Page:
If you’ve been named executor in a loved one’s will, you might be wondering if you, as executor, have final say in all matters related to the liquidation of the deceased’s property and personal belongings. There is no simple answer to this question. The executor does not “control” the estate. Rather, if you find yourself in this position, you should think of yourself as a fiduciary with an important responsibility to fulfill the deceased’s requests as faithfully as possible.
In fact, according to NYCourts.gov, executors, administrators, or voluntary administrators (depending on the type of estate proceeding), “have a legal duty to act faithfully towards the estate and not put their personal interests ahead of duty.”
What does the executor actually do? The website goes on to state:
“Executors must carry out the wishes of the person who died as stated in the will. Administrators and voluntary administrators must settle the estate according to New York State laws of intestacy.
“Fiduciaries are responsible for protecting the property until all debts and taxes are paid and to promptly and efficiently administer the estate. In general, fiduciaries have three responsibilities:
- Collect, inventory and appraise all the assets of the estate.
- Pay the bills, taxes, estate expenses and creditors of the person who died.
- Transfer property according to the will or, if there is no will, then according to the law.”
In some cases, friends or family of the deceased may feel they have grounds to contest the will. The laws vary state-by-state, but in general, a properly drafted and signed will is very difficult to contest. When faced with these kinds of issues, it’s more important than ever for the executor to keep the deceased’s requests and wishes in mind.
We’ve said before that while being named an executor is an honor, it is also difficult and time-consuming. If you are in this position and find it all a bit overwhelming, please contact an estate attorney and/or an estate liquidator to help facilitate the process.
- In simple terms, the executor oversees disposition of property and possessions. It’s a large responsibility making sure that a person’s last wishes are granted. The executor is responsible for making sure that any debts and creditors that the deceased had are paid off, and that any remaining money or property is distributed according to their wishes.
- While an executor does not have to be a lawyer or a financial expert, the law does require an executor to fulfill his or her duties with the utmost honesty and diligence. The legal term for this is “fiduciary duty.”
- An executor is not entitled to proceeds from the sale of property of the estate, but is often entitled to a fee as compensation for administering the will. Most states mandate that this fee be reasonable given the size or complexity of the will.
- There are many duties that an executor of a will may have to fulfill. These duties could include finding the deceased person’s assets and keeping them safe until they can be properly distributed, deciding if probating the last will and testament in court is necessary, finding and contacting people that were named in a will who are supposed to inherit money or property, making sure the will is filed in the appropriate probate court and wrapping up the deceased’s affairs.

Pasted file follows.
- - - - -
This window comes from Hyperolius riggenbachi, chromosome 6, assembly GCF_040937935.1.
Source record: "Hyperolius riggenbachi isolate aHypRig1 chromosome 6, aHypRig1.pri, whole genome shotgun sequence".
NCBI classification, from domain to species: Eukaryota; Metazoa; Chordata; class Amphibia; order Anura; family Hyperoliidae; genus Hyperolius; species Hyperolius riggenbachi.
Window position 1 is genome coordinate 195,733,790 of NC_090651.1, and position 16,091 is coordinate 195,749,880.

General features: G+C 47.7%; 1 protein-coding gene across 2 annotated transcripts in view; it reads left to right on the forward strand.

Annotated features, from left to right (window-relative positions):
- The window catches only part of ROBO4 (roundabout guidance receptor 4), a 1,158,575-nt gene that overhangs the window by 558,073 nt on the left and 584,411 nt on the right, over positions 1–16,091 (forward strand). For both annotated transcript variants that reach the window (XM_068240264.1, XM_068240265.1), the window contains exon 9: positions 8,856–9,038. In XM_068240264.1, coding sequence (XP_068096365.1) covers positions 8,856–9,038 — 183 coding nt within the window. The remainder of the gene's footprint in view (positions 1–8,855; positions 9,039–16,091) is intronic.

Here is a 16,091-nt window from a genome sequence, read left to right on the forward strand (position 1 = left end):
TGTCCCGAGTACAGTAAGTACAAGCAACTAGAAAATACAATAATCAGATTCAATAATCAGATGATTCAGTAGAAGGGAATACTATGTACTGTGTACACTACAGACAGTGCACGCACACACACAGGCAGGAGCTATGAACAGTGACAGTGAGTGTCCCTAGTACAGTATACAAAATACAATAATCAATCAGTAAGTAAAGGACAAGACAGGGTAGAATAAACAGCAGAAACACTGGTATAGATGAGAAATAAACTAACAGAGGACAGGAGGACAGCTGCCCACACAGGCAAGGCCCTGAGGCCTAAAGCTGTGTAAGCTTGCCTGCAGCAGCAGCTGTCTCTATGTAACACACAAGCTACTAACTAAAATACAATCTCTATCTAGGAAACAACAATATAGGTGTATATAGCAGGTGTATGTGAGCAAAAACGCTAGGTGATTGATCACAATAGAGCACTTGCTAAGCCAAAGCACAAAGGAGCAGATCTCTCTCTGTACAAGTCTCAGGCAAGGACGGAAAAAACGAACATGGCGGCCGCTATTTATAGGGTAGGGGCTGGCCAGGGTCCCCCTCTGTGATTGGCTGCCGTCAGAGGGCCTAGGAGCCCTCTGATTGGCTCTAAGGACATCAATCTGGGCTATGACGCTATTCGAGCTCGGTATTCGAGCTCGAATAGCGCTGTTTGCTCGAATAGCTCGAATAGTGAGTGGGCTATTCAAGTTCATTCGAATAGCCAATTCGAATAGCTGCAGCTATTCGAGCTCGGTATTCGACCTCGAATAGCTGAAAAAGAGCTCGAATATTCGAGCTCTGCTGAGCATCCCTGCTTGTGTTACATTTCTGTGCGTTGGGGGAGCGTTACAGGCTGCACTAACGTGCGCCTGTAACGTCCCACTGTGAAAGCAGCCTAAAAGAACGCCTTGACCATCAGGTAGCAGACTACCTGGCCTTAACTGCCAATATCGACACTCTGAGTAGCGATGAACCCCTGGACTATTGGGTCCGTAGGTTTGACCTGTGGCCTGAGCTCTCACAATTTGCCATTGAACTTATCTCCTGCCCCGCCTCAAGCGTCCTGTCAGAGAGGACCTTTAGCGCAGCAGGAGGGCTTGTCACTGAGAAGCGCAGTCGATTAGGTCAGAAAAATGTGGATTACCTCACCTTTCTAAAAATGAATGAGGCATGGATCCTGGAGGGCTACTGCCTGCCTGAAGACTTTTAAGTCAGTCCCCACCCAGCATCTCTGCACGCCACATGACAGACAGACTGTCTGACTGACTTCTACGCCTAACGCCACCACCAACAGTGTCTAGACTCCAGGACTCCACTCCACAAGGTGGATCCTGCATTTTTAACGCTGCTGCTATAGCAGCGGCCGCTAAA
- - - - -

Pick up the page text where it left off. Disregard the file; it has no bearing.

- Other responsibilities may include setting up a bank account for the estate, continuing all necessary payments, paying off debts and creditors, paying final income taxes and ensuring the property distribution of the deceased’s property.
While serving as an executor is not an easy task, it is an honorable endeavor that should be completed to the very best of your ability.
The answer is assessment, examine solutions, declutter and have a written plan. Can you guess the question?
In reality, it’s a question that all of us will one day ponder: When does life require a move to a smaller, safer living space?
Whether that question is being asked by you or a loved one, at some point we all have to stop and look at our long-term comfort and safety. While some people may look forward to the concept of downsizing as they age, others find it extremely difficult to give up the old homestead. Following are four areas to consider in the decision-making process:
• Assessment: Take an honest look at your home and how much of it you actually use. Are you living in a six-room house but only use the kitchen, living room and bedroom on a regular basis? Are the stairs becoming difficult to navigate? Is your home somewhat isolated from family and friends? Assess your living situation honestly by recording your daily activities over an extended period of time. The results may surprise you!
• Examine solutions: If remaining in your home is no longer the best choice, what are your alternatives? There are many options such as a retirement community, condo, apartment or just a smaller house. At this point, it’s crucial to consider your finances and think long term.
• Declutter: Removing possessions that you no longer use can make any home feel free of obstructions and easier to manage on a daily basis. Go through a different room each week and decide if there’s anything that can be sold, donated or disposed of.
• Written plan: Keep a notebook and have a written action plan that helps serve as a timeline for your future. Set some simple goals, such as clean out the garage, interview Realtors or visit apartments. Writing things down can help ease fears and create energy.
By following these four steps, you can take a lot of the stress out of downsizing!